Memphis’ Jewish community is pitching in to help neighbors inundated by several weeks of major rain storms and flooding.

“People are calling to offer help, people are calling to find out if there are people that need help,” said Rabbi Levi Klein, director of Chabad Lubavitch of Tennessee. “Memphis is a big small town.”

Ira Berlin was among those who went downtown to help fill sandbags last Friday. He spent the morning in the parking lot of one of Memphis’s indoor arenas along the Mississippi River, part of a group of several hundred volunteers in his shift.

“It’s like an assembly line,” he said of the operation, which started with a dump truck’s worth of sand in the parking lot. “Two shovels of sand goes into each bag.”

He also dropped off a check at the local TV station for the American Red Cross as part of a matching grant for flood relief.

“We’re part of the community” he said, adding that he expects many of the area’s Jewish residents also contributed. A 46-year Memphis local, “I consider this my home,” he said.

While downtown areas were hardest hit by the flooding, Memphis’s Jewish community, which is estimated at 12,000 to 15,000 people, was largely spared and suffered only some damage to associated businesses.

“I know some people whose businesses were affected, but nobody’s homes were affected,” said Klein.

The Chabad House, which sits on a creek in the middle of a flood plain, went into flood preparedness mode after morning prayer services May 1. Staff moved everything from computers to bookcases off the floor.

“We had to put everything higher,” said the rabbi.

They monitored the situation closely and the threat passed.

“The creek did rise to higher levels than it’s ever risen before, but we did not have actual flooding, so we’re very grateful for that,” said Klein.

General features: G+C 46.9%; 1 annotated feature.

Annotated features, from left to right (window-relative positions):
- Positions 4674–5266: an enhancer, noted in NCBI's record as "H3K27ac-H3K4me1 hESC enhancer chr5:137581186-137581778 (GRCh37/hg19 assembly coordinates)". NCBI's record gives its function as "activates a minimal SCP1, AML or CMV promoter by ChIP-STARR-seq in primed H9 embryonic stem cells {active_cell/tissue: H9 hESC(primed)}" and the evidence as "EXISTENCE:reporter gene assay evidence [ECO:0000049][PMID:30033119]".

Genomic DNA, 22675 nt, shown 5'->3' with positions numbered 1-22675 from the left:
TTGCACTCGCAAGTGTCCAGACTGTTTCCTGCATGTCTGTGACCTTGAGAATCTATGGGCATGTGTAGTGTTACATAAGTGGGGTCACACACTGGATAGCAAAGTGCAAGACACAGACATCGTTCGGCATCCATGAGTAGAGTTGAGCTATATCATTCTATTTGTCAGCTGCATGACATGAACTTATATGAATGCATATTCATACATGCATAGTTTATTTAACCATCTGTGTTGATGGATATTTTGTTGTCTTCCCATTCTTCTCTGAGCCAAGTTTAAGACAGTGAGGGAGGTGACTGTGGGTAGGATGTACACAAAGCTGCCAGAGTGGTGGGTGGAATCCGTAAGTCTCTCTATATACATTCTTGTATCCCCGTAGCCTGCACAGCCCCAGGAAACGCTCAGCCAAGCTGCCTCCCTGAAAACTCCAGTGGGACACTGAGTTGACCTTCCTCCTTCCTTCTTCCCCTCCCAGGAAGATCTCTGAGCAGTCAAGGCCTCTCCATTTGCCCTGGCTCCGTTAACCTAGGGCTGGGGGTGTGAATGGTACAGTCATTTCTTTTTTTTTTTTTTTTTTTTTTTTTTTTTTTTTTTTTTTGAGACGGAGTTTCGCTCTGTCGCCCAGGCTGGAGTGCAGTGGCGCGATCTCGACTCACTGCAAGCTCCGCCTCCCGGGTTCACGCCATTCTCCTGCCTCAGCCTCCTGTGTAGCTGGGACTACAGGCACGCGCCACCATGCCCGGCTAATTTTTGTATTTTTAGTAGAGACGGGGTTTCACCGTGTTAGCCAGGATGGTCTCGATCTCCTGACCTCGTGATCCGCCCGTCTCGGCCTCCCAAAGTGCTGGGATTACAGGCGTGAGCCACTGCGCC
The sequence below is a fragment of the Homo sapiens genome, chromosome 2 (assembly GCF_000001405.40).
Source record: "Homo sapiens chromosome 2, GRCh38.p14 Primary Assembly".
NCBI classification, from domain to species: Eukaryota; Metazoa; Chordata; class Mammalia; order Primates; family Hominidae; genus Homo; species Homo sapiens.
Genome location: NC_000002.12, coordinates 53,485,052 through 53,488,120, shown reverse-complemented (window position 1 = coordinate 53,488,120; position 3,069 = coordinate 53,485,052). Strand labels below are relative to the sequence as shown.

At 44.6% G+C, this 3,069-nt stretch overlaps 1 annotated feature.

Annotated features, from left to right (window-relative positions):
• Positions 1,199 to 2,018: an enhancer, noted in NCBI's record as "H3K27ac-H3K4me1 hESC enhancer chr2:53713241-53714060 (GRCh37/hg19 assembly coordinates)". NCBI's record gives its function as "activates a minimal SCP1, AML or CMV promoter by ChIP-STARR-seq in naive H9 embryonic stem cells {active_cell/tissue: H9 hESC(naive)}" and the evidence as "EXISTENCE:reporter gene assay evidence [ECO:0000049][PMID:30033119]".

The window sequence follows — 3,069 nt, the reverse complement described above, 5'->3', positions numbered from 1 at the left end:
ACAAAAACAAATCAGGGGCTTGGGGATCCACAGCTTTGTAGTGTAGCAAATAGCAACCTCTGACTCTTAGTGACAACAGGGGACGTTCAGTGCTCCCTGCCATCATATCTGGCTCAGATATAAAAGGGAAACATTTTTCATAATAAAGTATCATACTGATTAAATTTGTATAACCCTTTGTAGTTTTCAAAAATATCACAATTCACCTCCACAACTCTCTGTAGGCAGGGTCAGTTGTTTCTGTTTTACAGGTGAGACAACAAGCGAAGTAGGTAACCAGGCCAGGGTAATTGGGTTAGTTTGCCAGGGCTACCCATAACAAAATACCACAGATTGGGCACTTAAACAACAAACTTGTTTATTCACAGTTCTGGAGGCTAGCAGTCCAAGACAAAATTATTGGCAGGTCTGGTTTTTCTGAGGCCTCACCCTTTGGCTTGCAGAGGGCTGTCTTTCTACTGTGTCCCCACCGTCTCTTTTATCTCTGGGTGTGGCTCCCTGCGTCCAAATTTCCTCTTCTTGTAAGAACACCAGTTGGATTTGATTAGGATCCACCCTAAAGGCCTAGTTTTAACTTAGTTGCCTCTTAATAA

As the Mississippi River crested earlier this week, Memphis began moving from threat to recovery.

Chabad has been working with other local Jewish organizations and coordinating support.

“We’ve made it known to everybody that our phones will be available 24 hours a day for anybody that might need assistance or know of anybody that might need assistance or a place to go or stay,” said Klein. “We are here for the needs of the community.”

The rabbi recently spent an hour talking with a spice manufacturer whose business had been flooded. The routine visit, as part of a kosher certification inspection, turned into an hour long conversation about how he’ll be able to get beyond the material and rebuild his business in the future.

“He had a very positive attitude,” said Klein. “Property is replaceable.”

Recovery could take weeks, and meteorologists have predicted that it might be months before all of the floodwaters recede. Massive flooding persists downstream and travel out of the city can be difficult. The trip to Little Rock, Ark., for instance, which normally takes two hours, now includes a 110-mile detour.

“There are places that you literally just see a stop sign sticking out of the water,” said Klein.

Authorities credited the city’s emergency preparedness plans and evacuations with preventing loss of life.

“There’s really a great amount of local help and everybody’s helping everybody get through it,” Klein remarked. “There’s lots of good information out there. The city is really up and running and functioning.”